Saturday, March 3, 2012

Part II: Story and Structure

What I like most about ARGs is the way that the story line compels the play and provides a reason to keep playing. Most ARGs aren't competitive. Instead, players are working together to move the story along to reveal the ending. We humans like stories. We like to ask "and then what happened?" A good story keeps us asking what's next.
However, not every story will work for an ARG or every audience. Understanding the constraints you have (your audience, geography, technology, time etc) will actually help, rather than hinder, the creation of a story.  We knew that our audience would be primarily educators or people related to education so we evolved a plot that we hope they will relate to and be interested in. We wanted the gameplay to make sense with the story and for players to easily understand why they should want to solve them and why they're being presented.
When I talk to people about designing ARGs I often hear that they're intimidated by the story. "I'm not a writer." "I'm not creative." "How can you make a story about -insert discipline here-?" But you shouldn't be scared off by the challenge of creating a plot to tie your game together. It isn't strictly necessary for a good game (ie fun!) to have some kind of fictional line woven through it. Some simple game mechanics can take its place. Perhaps a point system, a scavenger hunt, a race...there are lots of common structures that we've all experienced that can work.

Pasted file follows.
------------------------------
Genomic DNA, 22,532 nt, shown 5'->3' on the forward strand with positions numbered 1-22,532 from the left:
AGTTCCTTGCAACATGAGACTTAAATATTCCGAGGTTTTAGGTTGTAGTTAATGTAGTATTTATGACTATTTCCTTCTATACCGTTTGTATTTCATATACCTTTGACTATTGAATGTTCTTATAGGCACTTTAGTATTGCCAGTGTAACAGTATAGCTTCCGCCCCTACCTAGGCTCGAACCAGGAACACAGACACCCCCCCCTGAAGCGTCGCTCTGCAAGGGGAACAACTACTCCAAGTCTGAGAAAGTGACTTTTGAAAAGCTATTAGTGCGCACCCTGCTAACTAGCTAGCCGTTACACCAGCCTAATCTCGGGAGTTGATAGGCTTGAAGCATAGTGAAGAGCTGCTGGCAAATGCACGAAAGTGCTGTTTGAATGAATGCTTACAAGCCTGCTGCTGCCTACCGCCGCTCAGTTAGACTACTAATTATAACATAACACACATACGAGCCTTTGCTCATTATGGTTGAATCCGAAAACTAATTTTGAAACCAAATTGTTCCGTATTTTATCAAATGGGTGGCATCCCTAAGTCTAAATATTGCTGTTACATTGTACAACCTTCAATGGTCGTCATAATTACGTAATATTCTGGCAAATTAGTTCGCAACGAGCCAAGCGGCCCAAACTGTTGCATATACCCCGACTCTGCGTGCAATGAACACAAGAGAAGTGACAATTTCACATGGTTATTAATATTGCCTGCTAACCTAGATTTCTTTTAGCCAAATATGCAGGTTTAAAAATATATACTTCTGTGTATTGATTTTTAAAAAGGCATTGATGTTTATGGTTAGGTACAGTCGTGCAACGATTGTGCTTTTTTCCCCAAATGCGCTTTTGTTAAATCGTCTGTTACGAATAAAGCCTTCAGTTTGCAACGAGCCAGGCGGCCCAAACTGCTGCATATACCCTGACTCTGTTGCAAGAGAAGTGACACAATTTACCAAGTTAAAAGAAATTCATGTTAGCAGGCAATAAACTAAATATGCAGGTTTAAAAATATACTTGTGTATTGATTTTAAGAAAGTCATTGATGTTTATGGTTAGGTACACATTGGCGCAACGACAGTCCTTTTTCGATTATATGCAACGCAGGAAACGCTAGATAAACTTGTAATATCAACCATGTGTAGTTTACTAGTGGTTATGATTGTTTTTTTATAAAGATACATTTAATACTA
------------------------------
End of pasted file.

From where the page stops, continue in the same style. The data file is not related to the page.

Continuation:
Because we knew most of our audience would be novice game players, we wanted a structure behind the scenes that would be familiar but still challenging. We brainstormed about the possibilities and considered many different familiar games: crossword puzzles, popular board games etc and settled on a logic puzzle. You know, those puzzles in magazines that ask you to figure out which of five people live in which of five houses which are each a different color and have a different car in the driveway. These have been around for a long time and most people have at least tried one at some point. Making this decision allowed us to jump right to the kinds of clues we could create, how they should be released, and what the finale of the game should be (shhhh! That's still a secret!)
What game structures would you try? What games do you love that you think could be used for inspiration? What stories will your audience enjoy and engage with?

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